We went to Barcelona in mid-December and spent three days there. The first SMS that I received when I landed in the city was "Beware of mobile phone thieves in Spain". Needless to say, this did not give a good impression of Spain. Most of the friends I had spoken to also didn't speak highly of the safety in the country. With this perception in my mind, I went about my trip with my family, starting with the famous Barcelona FC stadium.
After the visit, we went into a roadside kiosk outside the stadium to have some pastries and coffee. My son asked for a hot dog and once he started eating, he asked me, "What meat is this?" The shopkeeper, in his unclear English, said it was pork. My son spit the food out and told me that he would not eat pork. The shopkeeper took the hot dog from his hands and said it was okay. I told the shopkeeper that it was my fault that I didn't check which meat it was and that I would pay for the hot dog. The shopkeeper said no and even though I tried to press him to take the money for the hotdog, he refused, saying it was for a child. We're talking about € 3.5 here, which for a roadside kiosk operator is not a small amount. His generosity and caring attitude made such a powerful impression that I bought two additional bottles of soft drinks to "compensate" for the loss that I caused for him. My opinion of Barcelona had already changed.
Even though I tried to press the shopkeeper to take the money for the hotdog, he refused, saying it was for a child.
After visiting Plaça d'Espanya, we visited the Picasso Museum. After spending a good 90 minutes in the wonderful museum, we went to the museum shop to buy some souvenirs. I told my kids that they could have € 10 each to buy a souvenir. My son came to the billing counter with a small diary, saying, "This is for € 6. Can I take it?" I said okay, but when he gave the diary to the billing staff, they said my son would have to give them € 19. This was not within my son's budget and I told him as much, but he insisted that the diary was tagged with a label that said it was for €6. The billing staff went to check and when they returned they agreed to give him the diary for €6 because they'd made a mistake in the labelling. My son quickly went and picked another book for € 6, and this time to the price upon scanning turned out to be €19. The staff checked out this anomaly as well, and came back with a smile saying that the whole shelf had some wrong labels. He asked me to take it for € 6 as he didn't want to disappoint my son but I said that I would pay the € 19 Euros. He refused and I insisted, but even as our exchange continued my son picked up another small book for €6. Fortunately, the price was right this time and there were smiles all around. I had already started liking Barcelona and its people.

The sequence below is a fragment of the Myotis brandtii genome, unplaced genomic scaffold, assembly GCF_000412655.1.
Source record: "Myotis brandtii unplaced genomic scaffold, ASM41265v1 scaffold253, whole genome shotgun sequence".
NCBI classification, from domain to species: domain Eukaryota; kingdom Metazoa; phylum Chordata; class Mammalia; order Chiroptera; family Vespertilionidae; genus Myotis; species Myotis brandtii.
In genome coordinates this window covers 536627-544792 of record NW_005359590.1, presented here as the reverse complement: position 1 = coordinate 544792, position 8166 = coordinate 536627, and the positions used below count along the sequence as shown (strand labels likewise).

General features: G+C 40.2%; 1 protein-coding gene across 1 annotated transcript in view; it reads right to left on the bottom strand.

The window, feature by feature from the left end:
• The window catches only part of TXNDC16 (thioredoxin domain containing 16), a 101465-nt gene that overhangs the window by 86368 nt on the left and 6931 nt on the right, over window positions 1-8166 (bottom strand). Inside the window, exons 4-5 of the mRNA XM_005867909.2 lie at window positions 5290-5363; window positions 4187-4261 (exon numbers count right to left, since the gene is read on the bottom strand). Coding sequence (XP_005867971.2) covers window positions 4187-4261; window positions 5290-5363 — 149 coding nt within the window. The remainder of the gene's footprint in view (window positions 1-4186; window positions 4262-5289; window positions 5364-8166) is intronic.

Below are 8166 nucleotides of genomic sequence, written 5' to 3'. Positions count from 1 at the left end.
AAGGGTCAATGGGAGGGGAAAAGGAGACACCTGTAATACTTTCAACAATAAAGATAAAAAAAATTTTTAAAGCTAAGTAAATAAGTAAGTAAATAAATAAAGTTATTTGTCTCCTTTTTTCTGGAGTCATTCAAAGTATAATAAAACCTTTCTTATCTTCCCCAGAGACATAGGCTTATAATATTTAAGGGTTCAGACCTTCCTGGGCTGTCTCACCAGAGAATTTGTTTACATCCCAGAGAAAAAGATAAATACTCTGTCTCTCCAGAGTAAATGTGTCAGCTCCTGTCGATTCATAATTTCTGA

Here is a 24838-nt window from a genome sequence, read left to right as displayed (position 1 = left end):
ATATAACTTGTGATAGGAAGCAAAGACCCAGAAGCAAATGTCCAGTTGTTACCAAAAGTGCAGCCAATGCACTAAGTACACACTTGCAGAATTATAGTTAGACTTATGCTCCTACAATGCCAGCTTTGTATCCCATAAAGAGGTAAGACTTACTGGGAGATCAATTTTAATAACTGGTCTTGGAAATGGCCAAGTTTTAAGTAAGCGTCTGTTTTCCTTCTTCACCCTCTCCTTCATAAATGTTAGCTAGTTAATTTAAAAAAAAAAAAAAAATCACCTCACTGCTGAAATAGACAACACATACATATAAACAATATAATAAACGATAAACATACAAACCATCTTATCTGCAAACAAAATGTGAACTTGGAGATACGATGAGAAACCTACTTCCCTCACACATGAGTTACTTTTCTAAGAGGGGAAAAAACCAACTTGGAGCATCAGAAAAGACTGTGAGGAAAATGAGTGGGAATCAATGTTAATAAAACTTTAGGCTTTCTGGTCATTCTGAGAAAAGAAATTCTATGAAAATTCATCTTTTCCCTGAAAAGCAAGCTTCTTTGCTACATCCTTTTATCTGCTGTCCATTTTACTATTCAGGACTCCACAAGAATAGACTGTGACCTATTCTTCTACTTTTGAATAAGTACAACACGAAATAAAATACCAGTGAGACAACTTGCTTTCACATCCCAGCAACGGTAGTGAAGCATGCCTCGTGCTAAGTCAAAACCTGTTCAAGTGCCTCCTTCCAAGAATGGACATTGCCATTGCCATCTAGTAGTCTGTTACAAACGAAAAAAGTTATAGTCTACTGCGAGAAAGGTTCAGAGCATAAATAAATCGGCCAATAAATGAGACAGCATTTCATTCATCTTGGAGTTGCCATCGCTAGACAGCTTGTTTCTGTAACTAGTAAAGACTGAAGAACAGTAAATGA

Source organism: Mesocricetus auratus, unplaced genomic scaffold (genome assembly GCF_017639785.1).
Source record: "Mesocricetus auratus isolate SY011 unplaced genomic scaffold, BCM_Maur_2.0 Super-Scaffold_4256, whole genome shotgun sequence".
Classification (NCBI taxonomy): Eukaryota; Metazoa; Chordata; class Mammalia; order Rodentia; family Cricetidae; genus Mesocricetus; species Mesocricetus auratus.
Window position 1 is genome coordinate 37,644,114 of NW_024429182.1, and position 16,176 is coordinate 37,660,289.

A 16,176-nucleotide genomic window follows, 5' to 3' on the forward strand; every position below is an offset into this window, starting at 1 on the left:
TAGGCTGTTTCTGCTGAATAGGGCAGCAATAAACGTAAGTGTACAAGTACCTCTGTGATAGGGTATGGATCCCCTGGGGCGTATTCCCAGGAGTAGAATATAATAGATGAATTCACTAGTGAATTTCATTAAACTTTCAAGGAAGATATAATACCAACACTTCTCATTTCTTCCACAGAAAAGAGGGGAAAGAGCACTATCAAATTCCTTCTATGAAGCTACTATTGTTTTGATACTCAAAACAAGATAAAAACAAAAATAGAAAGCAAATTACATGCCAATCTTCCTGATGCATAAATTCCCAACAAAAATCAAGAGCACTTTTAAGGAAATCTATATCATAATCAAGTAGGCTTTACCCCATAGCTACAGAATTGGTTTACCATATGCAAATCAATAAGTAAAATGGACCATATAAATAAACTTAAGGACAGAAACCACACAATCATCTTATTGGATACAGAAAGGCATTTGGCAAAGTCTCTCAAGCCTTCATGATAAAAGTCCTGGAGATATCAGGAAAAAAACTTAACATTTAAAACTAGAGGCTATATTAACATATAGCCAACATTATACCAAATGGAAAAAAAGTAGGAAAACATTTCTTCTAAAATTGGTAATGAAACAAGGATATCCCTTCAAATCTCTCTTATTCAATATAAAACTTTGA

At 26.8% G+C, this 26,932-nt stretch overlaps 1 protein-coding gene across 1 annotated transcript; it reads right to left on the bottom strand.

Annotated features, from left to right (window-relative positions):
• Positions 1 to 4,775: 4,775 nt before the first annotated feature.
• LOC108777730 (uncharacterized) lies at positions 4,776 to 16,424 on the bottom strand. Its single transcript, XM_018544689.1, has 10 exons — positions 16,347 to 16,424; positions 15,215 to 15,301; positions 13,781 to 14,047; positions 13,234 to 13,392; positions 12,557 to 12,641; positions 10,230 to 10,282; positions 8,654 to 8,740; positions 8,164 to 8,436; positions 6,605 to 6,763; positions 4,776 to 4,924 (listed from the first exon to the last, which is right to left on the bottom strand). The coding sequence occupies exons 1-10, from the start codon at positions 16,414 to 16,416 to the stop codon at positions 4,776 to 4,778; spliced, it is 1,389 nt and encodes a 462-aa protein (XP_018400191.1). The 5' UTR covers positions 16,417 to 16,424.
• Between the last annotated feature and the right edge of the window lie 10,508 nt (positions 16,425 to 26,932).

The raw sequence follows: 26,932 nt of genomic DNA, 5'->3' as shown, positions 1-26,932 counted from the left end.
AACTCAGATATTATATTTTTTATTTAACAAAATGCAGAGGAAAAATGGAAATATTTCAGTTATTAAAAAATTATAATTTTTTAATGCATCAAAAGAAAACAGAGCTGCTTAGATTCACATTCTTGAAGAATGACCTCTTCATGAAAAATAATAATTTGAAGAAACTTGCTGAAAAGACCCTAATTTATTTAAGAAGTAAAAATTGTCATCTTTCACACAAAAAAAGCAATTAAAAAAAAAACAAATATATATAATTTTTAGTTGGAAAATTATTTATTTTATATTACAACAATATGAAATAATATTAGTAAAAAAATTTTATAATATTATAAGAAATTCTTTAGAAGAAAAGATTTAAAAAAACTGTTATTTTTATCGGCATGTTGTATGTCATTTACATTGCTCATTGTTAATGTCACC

From there we went to La Rambla for dinner and then to our hotel, which was a little away from the downtown area. I called the hotel reception to get the address and a gentleman asked me to get down at Marina station and walk for five minutes in a certain direction, take a right turn at the junction after crossing two streets and then walk for 200m. I ended up crossing the junction and lost my way. It was 8pm and there were not many people on the road. I tried talking to a few people but they didn't speak English and then called the hotel again. He tried to guide me and he realised that I was not able to figure out the route. He asked for the names of the buildings around me, made his own estimate of where I was and asked me to wait there. Within five minutes, he came with his car and took all of us to the hotel. Once we reached there, we realised that he was the only staff at the reception but still took the risk of leaving his desk and help us out. He took my respect for Barcelona to a new level.
Whether a perception is good or bad is shaped by the acts of the various people we encounter in a city.
We form our perceptions about any place based on our experiences. Whether a perception is good or bad is shaped by the acts of the various people we encounter in a city. The small acts of kindness and generosity that we encountered on the first day of our trip made such a powerful impression on us and we really fell in love with the city. We were also able to overcome our former biases, which were based on the experiences of a few other people.
When I talk about my trip to Barcelona, I am not just talking about my experience in the city but rather, my experience in Spain. Those three people are going to be our data points when we talk about a city and that city alone is going to be our data point when we talk about Spain, the country. Each of us can make a difference by being an ambassador for not just our city, but for our country, our culture through small acts of kindness, humility and generosity.
Happy New Year! Be an ambassador!
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